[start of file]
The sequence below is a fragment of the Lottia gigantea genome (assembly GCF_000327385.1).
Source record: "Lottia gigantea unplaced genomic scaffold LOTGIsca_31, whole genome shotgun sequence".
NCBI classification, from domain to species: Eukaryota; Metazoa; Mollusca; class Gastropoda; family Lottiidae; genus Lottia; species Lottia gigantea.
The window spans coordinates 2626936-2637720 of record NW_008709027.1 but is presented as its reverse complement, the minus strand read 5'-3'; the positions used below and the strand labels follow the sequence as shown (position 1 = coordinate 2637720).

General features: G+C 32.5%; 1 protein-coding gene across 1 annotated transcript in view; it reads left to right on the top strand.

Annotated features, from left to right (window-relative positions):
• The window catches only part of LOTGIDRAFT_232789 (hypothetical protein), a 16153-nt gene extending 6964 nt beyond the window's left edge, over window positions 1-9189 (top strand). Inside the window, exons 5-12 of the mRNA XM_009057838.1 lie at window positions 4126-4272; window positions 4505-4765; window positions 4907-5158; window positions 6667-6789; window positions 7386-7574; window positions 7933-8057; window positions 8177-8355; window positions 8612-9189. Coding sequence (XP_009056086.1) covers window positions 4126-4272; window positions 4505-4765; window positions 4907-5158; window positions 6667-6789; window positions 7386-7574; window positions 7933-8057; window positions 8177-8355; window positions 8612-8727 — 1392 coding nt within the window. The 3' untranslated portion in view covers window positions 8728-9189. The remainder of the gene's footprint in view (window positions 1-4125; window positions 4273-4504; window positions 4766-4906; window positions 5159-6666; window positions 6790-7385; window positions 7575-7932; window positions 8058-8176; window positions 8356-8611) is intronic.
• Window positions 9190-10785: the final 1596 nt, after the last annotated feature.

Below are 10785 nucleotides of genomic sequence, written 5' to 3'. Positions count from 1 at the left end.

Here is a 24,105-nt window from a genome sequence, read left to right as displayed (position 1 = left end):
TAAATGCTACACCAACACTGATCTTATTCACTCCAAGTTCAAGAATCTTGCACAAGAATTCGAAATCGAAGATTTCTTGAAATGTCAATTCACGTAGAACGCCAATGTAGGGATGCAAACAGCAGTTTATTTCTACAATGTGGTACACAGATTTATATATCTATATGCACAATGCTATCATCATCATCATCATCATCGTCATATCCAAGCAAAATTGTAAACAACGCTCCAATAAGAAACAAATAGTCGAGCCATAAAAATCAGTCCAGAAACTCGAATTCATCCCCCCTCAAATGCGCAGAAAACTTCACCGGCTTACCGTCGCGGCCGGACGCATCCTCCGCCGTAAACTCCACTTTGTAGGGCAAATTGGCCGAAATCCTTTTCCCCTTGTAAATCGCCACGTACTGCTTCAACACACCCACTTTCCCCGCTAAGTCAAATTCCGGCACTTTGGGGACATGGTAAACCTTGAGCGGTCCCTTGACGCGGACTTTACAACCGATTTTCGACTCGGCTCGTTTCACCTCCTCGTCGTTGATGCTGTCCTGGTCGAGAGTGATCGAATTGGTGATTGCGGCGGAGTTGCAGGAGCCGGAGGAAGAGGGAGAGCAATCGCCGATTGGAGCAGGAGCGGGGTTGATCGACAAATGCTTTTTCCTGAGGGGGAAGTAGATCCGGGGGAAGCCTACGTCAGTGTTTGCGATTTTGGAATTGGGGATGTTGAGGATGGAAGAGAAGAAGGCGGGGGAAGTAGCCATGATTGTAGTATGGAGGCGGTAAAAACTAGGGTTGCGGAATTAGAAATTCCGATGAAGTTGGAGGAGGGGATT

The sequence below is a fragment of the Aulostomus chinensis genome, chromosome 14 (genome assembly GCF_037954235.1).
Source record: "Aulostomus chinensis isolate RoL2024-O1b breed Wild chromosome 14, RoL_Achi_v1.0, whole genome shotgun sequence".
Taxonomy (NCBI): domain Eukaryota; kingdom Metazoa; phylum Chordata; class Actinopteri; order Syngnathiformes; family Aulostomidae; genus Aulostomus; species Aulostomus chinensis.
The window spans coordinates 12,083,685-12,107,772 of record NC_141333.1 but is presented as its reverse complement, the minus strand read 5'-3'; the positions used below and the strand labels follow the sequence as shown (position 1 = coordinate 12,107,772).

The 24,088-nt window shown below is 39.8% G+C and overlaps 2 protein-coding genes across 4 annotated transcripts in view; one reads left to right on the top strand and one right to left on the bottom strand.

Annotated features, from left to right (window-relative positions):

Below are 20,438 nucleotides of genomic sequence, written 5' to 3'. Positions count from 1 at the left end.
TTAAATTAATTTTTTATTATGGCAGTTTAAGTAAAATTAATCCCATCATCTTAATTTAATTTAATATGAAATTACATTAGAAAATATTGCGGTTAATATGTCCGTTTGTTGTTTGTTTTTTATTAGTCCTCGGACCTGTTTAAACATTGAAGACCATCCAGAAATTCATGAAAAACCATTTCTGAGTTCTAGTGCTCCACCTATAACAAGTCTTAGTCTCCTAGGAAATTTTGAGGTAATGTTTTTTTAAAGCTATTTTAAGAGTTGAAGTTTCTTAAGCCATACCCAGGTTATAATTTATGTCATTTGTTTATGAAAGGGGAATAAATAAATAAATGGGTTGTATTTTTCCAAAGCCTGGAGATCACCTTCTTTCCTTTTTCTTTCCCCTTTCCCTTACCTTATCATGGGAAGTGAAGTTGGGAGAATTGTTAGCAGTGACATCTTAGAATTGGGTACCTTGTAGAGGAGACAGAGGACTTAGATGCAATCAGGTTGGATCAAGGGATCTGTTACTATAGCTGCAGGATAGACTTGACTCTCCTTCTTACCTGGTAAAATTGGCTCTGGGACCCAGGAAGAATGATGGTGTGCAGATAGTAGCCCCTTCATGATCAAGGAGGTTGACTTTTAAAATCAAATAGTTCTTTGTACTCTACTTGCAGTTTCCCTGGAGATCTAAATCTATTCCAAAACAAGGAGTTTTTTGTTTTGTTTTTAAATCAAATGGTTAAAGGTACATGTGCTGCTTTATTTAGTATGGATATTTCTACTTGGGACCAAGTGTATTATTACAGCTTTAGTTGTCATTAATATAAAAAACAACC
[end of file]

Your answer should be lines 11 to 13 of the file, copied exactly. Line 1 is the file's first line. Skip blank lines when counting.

TAAATGCTACACCAACACTGATCTTATTCACTCCAAGTTCAAGAATCTTGCACAAGAATTCGAAATCGAAGATTTCTTGAAATGTCAATTCACGTAGAACGCCAATGTAGGGATGCAAACAGCAGTTTATTTCTACAATGTGGTACACAGATTTATATATCTATATGCACAATGCTATCATCATCATCATCATCATCGTCATATCCAAGCAAAATTGTAAACAACGCTCCAATAAGAAACAAATAGTCGAGCCATAAAAATCAGTCCAGAAACTCGAATTCATCCCCCCTCAAATGCGCAGAAAACTTCACCGGCTTACCGTCGCGGCCGGACGCATCCTCCGCCGTAAACTCCACTTTGTAGGGCAAATTGGCCGAAATCCTTTTCCCCTTGTAAATCGCCACGTACTGCTTCAACACACCCACTTTCCCCGCTAAGTCAAATTCCGGCACTTTGGGGACATGGTAAACCTTGAGCGGTCCCTTGACGCGGACTTTACAACCGATTTTCGACTCGGCTCGTTTCACCTCCTCGTCGTTGATGCTGTCCTGGTCGAGAGTGATCGAATTGGTGATTGCGGCGGAGTTGCAGGAGCCGGAGGAAGAGGGAGAGCAATCGCCGATTGGAGCAGGAGCGGGGTTGATCGACAAATGCTTTTTCCTGAGGGGGAAGTAGATCCGGGGGAAGCCTACGTCAGTGTTTGCGATTTTGGAATTGGGGATGTTGAGGATGGAAGAGAAGAAGGCGGGGGAAGTAGCCATGATTGTAGTATGGAGGCGGTAAAAACTAGGGTTGCGGAATTAGAAATTCCGATGAAGTTGGAGGAGGGGATT

The sequence below is a fragment of the Aulostomus chinensis genome, chromosome 14 (genome assembly GCF_037954235.1).
Source record: "Aulostomus chinensis isolate RoL2024-O1b breed Wild chromosome 14, RoL_Achi_v1.0, whole genome shotgun sequence".